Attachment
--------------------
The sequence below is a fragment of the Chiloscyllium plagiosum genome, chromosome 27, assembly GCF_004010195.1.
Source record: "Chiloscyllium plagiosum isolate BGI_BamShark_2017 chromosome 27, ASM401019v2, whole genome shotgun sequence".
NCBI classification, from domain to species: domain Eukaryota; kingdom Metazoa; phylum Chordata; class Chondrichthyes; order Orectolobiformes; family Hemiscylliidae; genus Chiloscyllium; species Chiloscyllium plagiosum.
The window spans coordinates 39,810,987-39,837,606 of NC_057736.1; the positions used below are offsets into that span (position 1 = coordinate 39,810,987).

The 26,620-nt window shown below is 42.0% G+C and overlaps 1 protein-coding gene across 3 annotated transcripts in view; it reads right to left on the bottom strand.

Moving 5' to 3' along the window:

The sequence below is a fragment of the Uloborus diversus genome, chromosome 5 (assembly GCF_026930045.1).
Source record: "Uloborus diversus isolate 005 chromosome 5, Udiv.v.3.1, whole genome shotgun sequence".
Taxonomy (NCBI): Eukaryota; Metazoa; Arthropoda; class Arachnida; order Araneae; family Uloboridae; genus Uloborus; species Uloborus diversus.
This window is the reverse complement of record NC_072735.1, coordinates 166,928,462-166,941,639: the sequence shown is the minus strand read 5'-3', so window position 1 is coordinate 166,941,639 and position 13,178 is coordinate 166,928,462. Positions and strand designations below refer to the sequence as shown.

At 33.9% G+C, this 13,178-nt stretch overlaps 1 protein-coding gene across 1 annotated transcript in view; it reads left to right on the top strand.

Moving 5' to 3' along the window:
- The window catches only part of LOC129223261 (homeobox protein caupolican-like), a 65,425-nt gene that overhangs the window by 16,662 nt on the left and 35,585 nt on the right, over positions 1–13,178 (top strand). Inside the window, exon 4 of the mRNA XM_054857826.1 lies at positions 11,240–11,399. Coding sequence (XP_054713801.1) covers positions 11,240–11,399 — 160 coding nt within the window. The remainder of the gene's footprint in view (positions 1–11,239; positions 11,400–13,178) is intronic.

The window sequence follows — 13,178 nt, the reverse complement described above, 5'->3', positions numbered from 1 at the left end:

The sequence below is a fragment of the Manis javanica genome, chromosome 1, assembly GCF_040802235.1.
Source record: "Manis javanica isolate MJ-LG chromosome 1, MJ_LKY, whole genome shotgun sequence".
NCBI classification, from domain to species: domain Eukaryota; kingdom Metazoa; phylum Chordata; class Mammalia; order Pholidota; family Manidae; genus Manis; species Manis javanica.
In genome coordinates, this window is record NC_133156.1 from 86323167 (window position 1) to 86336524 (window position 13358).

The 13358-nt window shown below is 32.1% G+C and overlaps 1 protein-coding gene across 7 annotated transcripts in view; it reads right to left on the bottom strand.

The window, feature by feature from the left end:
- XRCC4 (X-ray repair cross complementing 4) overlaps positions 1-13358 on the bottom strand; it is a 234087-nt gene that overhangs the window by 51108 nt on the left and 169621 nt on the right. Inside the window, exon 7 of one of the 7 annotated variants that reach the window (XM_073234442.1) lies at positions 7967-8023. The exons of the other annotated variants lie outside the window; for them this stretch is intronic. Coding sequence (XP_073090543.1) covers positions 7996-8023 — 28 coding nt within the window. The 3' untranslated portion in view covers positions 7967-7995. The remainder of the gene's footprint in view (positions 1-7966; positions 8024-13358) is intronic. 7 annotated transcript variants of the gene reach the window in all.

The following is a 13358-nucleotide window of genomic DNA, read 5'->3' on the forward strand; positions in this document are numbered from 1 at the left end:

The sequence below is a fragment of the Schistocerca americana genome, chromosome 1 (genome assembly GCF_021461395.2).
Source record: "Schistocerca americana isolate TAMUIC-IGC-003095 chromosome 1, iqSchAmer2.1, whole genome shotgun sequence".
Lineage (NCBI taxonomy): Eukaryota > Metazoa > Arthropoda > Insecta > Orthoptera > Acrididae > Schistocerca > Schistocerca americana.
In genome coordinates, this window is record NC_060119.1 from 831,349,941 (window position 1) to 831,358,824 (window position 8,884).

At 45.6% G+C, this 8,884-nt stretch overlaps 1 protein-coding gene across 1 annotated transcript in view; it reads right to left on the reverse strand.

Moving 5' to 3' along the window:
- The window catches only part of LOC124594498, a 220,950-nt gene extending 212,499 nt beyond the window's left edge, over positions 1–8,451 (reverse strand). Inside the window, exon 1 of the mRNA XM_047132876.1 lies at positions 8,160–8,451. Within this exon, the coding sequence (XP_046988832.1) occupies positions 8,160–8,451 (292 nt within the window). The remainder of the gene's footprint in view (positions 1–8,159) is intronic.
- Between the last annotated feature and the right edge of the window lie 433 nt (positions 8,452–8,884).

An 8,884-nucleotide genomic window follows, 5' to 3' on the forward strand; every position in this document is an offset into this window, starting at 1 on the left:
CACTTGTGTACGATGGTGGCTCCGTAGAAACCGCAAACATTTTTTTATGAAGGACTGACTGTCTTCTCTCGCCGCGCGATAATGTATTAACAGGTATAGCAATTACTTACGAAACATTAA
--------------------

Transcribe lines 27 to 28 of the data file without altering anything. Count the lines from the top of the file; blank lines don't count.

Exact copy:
At 45.6% G+C, this 8,884-nt stretch overlaps 1 protein-coding gene across 1 annotated transcript in view; it reads right to left on the reverse strand.

Moving 5' to 3' along the window: